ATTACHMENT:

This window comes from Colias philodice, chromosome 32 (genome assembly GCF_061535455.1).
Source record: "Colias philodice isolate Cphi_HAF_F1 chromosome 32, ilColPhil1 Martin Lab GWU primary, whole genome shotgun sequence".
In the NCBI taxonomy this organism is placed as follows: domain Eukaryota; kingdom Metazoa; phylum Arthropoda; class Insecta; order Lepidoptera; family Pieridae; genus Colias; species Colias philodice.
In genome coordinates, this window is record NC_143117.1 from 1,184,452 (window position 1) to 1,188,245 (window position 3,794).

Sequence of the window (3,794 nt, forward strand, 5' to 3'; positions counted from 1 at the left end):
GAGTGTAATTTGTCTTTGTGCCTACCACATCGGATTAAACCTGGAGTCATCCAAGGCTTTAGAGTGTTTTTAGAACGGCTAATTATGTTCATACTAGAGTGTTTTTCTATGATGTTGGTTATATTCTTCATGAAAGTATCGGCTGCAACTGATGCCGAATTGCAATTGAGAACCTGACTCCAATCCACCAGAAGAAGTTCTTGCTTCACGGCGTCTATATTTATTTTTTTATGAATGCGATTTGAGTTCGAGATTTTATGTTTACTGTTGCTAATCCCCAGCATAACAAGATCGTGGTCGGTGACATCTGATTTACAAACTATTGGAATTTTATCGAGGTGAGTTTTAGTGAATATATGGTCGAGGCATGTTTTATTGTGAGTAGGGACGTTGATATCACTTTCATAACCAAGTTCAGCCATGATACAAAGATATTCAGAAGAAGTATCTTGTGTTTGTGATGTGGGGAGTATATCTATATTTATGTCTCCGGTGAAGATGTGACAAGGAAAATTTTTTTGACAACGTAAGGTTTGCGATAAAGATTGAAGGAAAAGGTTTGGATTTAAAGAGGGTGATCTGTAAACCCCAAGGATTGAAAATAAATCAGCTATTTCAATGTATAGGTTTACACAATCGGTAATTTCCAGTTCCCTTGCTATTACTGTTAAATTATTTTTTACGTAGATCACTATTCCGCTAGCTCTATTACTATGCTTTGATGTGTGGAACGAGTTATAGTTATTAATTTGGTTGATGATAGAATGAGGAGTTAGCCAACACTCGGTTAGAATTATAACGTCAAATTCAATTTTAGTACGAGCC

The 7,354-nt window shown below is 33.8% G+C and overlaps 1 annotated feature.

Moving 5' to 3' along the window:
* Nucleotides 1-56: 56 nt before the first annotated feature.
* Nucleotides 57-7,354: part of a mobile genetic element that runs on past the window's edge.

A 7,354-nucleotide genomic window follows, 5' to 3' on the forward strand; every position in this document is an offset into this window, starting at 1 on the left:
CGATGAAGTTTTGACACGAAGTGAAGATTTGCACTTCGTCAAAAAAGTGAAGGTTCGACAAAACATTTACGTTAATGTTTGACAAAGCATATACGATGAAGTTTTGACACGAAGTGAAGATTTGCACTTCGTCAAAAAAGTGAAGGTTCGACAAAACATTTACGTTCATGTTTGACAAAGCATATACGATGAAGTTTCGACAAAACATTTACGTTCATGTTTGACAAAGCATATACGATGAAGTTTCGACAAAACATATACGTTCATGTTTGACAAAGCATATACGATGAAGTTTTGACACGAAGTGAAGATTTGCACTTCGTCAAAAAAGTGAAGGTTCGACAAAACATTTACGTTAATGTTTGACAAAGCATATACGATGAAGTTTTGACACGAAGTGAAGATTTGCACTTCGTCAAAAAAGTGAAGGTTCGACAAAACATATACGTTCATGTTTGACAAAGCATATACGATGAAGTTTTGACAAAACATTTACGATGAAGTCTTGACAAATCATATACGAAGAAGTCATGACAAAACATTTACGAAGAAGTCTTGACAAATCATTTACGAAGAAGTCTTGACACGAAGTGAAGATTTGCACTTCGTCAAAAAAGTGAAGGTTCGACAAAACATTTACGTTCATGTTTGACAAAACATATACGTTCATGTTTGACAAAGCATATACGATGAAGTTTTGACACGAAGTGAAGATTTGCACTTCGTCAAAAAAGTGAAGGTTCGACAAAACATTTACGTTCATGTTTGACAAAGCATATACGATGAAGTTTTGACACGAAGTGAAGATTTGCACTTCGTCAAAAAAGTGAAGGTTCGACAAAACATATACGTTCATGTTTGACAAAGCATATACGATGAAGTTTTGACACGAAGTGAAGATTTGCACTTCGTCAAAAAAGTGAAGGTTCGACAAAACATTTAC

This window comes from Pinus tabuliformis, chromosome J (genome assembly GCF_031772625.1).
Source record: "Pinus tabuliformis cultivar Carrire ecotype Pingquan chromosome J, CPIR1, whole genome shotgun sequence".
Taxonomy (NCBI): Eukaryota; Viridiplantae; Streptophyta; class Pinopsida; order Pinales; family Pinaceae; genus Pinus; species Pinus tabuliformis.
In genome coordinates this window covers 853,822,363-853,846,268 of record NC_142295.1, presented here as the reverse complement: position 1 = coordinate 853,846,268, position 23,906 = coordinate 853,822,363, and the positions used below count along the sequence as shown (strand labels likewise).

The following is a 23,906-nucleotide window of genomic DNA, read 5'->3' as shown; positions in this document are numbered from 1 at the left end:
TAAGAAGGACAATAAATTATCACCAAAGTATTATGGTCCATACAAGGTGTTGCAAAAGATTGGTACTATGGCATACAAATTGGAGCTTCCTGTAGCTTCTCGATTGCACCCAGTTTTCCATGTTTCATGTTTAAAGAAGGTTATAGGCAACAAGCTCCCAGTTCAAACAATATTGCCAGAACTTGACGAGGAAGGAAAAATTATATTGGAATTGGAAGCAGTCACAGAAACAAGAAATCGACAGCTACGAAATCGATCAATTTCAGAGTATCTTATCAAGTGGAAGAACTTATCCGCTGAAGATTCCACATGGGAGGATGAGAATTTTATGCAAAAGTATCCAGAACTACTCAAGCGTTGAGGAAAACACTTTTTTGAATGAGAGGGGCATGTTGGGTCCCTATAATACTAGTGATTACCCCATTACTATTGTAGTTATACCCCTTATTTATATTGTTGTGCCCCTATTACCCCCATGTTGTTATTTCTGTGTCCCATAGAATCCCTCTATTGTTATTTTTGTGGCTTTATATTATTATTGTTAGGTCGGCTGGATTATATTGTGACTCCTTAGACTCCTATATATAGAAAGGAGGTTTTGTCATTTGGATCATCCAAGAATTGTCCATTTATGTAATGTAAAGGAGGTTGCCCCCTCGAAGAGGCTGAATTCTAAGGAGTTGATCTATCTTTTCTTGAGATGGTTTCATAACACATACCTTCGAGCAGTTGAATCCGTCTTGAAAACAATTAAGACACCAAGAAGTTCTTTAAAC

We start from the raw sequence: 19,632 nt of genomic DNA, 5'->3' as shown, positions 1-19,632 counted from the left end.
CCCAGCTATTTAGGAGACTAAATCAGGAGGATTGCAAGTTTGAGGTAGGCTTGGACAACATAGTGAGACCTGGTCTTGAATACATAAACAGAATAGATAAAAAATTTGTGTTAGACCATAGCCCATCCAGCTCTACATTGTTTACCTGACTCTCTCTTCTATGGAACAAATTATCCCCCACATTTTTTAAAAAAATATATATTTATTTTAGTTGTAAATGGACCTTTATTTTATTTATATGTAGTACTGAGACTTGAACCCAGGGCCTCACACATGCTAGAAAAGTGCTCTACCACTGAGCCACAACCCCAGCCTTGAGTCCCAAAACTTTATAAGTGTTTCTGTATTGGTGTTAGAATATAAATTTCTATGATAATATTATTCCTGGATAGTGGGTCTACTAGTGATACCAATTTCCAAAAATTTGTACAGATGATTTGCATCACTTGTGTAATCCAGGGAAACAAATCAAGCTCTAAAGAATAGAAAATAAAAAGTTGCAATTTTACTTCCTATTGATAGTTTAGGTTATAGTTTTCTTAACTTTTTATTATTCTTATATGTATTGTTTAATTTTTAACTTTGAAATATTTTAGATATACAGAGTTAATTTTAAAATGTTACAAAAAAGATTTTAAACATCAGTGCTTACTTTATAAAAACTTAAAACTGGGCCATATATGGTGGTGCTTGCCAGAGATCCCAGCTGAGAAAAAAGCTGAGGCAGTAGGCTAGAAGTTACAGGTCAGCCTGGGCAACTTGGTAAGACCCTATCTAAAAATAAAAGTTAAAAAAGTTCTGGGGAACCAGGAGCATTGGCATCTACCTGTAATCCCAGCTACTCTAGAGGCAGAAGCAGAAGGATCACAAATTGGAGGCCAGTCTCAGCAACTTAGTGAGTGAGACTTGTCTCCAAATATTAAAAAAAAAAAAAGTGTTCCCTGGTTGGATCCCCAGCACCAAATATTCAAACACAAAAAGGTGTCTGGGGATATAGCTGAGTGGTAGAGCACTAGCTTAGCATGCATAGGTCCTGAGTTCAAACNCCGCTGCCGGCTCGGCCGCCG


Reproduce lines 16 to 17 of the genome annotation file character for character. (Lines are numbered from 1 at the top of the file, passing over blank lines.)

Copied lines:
In genome coordinates this window covers 853,822,363-853,846,268 of record NC_142295.1, presented here as the reverse complement: position 1 = coordinate 853,846,268, position 23,906 = coordinate 853,822,363, and the positions used below count along the sequence as shown (strand labels likewise).

The following is a 23,906-nucleotide window of genomic DNA, read 5'->3' as shown; positions in this document are numbered from 1 at the left end: